On Monday, the Senate passed House Bill 805 (The Protect Excellent Teachers Act) by a vote of 26-22. It now awaits a signature from the Governor to become law.  Below is a compilation of reactions from business and education leaders who have been supporting this legislation for nearly 2 years.

We are encouraged by the General Assembly’s action on this common-sense reform that would permit school boards to make furlough decisions based on merit and not based solely on a teacher’s years of service.  We will be encouraging our supporters to contact the Governor and ask him to act on behalf of students and excellent educators by signing this important piece of legislation. A news conference will be held on Thursday, May 12, at 9:30 a.m. in the Capitol Media Center.

Please feel free to reach out to any of us if you would like to discuss further.

Steve Robinson, PSBA, 717-506-2450

David Patti, PBC, 717-329-7207

Jim Buckheit, PASA, 717-540-4448

Jonathan Cetel, PennCAN, 215-704-4880

Jacob Waters, PSAP, 609-658-8147


Nathan Mains, Executive Director for the Pennsylvania School Boards Association (PSBA)

“PSBA applauds leaders in the General Assembly for their efforts to advance this common sense legislation to the Governor’s desk.  School districts need additional tools and flexibility to manage costs, retain their best educators, and be responsive to the needs of the students.  PSBA believes that effective teachers and the students they teach deserve better. We urge the governor to sign this bill immediately to give school districts the tools they need to operate more effectively.”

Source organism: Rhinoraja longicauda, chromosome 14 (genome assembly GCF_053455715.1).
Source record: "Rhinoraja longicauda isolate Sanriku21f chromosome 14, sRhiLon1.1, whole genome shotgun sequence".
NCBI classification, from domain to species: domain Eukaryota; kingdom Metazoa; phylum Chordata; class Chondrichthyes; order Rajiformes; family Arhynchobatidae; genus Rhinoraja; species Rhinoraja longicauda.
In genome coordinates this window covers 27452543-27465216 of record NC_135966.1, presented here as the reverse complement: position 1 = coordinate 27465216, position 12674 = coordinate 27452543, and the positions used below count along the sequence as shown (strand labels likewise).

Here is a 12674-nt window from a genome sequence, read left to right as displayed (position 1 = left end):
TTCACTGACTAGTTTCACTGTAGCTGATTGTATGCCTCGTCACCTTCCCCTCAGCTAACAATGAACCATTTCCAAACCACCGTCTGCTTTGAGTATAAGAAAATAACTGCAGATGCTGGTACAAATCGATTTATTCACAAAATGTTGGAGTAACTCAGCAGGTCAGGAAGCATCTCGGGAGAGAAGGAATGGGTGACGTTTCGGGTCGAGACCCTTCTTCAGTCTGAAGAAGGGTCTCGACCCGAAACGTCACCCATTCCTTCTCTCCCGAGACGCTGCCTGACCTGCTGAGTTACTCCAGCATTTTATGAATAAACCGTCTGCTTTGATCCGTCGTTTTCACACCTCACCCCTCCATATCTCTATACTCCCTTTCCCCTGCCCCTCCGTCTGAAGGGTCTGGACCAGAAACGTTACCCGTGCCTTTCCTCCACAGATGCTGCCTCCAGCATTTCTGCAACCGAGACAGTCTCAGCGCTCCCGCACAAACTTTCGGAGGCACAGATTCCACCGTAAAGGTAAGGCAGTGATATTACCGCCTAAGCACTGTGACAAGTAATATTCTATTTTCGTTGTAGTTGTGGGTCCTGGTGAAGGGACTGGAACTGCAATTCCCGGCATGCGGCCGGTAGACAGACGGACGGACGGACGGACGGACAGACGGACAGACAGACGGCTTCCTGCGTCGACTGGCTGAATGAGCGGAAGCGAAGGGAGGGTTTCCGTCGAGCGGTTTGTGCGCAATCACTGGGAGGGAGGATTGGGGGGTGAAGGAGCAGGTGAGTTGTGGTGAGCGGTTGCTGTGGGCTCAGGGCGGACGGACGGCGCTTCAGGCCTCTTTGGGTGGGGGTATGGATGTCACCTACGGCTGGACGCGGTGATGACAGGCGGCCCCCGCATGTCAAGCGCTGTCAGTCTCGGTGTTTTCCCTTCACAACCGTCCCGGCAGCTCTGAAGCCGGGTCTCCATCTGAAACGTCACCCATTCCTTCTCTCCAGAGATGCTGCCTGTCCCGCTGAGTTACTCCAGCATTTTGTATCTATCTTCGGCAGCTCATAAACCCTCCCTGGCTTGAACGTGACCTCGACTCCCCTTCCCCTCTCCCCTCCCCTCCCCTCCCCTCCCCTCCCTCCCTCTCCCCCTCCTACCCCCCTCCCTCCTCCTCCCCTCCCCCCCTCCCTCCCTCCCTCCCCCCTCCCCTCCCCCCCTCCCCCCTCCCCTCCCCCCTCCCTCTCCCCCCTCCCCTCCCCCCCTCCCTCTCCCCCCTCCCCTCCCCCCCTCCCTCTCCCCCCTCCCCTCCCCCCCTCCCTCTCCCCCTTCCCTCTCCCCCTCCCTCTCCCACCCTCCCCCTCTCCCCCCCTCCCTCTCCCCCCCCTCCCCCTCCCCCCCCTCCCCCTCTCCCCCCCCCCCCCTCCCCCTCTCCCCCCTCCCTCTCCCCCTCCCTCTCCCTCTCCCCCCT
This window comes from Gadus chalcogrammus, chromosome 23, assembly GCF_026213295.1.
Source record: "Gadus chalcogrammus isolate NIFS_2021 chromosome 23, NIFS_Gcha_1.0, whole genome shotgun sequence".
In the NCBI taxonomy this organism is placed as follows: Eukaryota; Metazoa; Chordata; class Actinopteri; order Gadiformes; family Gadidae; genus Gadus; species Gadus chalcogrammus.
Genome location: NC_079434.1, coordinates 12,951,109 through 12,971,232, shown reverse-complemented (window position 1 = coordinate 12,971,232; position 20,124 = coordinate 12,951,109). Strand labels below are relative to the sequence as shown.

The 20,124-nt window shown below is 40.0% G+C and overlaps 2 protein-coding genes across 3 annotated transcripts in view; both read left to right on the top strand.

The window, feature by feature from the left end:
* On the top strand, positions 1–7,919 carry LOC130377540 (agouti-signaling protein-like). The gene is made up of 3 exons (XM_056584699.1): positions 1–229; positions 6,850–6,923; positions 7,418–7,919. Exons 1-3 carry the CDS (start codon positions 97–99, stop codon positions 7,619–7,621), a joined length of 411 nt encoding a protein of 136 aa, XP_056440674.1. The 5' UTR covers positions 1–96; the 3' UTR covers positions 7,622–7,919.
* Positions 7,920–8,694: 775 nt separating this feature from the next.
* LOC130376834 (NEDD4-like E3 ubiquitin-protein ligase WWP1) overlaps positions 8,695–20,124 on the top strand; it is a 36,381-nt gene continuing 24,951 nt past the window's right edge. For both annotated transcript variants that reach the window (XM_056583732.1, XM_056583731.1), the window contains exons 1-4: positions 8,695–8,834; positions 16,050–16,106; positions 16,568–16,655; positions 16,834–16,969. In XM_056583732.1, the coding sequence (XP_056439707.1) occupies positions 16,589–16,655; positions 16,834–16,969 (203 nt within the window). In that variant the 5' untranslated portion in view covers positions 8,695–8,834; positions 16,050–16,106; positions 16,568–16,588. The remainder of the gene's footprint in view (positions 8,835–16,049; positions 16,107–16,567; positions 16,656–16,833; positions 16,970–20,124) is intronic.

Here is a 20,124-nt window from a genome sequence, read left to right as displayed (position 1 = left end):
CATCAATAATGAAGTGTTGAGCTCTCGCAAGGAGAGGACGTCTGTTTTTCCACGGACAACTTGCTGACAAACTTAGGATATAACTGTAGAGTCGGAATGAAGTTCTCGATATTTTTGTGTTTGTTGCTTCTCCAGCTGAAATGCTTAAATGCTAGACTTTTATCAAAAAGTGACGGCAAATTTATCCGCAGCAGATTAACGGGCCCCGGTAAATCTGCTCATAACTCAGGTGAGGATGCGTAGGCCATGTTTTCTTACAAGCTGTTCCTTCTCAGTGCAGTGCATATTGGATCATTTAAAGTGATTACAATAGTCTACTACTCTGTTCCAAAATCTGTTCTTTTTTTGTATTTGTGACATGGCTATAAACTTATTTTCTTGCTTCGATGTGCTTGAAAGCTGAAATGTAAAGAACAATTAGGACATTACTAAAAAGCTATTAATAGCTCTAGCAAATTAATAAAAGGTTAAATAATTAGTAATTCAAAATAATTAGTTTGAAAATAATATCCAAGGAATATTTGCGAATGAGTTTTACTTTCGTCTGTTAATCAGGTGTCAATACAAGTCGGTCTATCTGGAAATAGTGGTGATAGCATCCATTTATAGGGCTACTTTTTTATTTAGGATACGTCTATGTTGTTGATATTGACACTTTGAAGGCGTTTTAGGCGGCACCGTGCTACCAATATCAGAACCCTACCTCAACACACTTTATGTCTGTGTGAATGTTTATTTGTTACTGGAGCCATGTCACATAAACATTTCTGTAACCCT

David Patti, President & CEO of the Pennsylvania Business Council

“To be competitive in the 21st Century global economy, Pennsylvania firms need the best-prepared workforce.  This means keeping our very best teachers in the classroom.  The Pennsylvania Business Council is very pleased the General Assembly has passed legislation that makes merit and skill the most important criteria for the tough decisions about economic furloughs.  All teachers should be respected.  Neither seniority nor cost should be the driving factors in furlough decisions.  Our students and the quality of their education have to be our first priority.”

Jim Buckheit, Executive Director for the Pennsylvania Association of School Administrators (PASA)

“House Bill 805 takes the important and long overdue step to provide school districts authority to adjust the number of professional educators each employs based on available resources while protecting and keeping its best educators in the classroom. These are reasonable changes to long-outdated state requirements that most other states never had or eliminated long ago.”

Jonathan Cetel, Executive Director for the Pennsylvania Campaign for Achievement Now (PennCAN)

“The current seniority-based system leads to the furlough of effective educators and does not value an educator’s impact on kids. In the unfortunate case of a reduction in force, this legislation will help schools protect excellent teachers and keep them in the classroom. House Bill 805 strikes a balance; while it prioritizes performance, it also permits seniority to be used as a tie-breaker for decision-making at the local level.”

Mike Wang, Executive Director of the Philadelphia School Advocacy Partners

“With the commonsense changes contained in House Bill 805, Philadelphia schools will have the ability to keep their best teachers in the unfortunate case of layoffs. The current law is outdated and out of step with what principals, parents, and young teachers want. If we are serious about providing all kids access to quality schools, we need to start by keeping the best teachers in the classroom.”


Share this page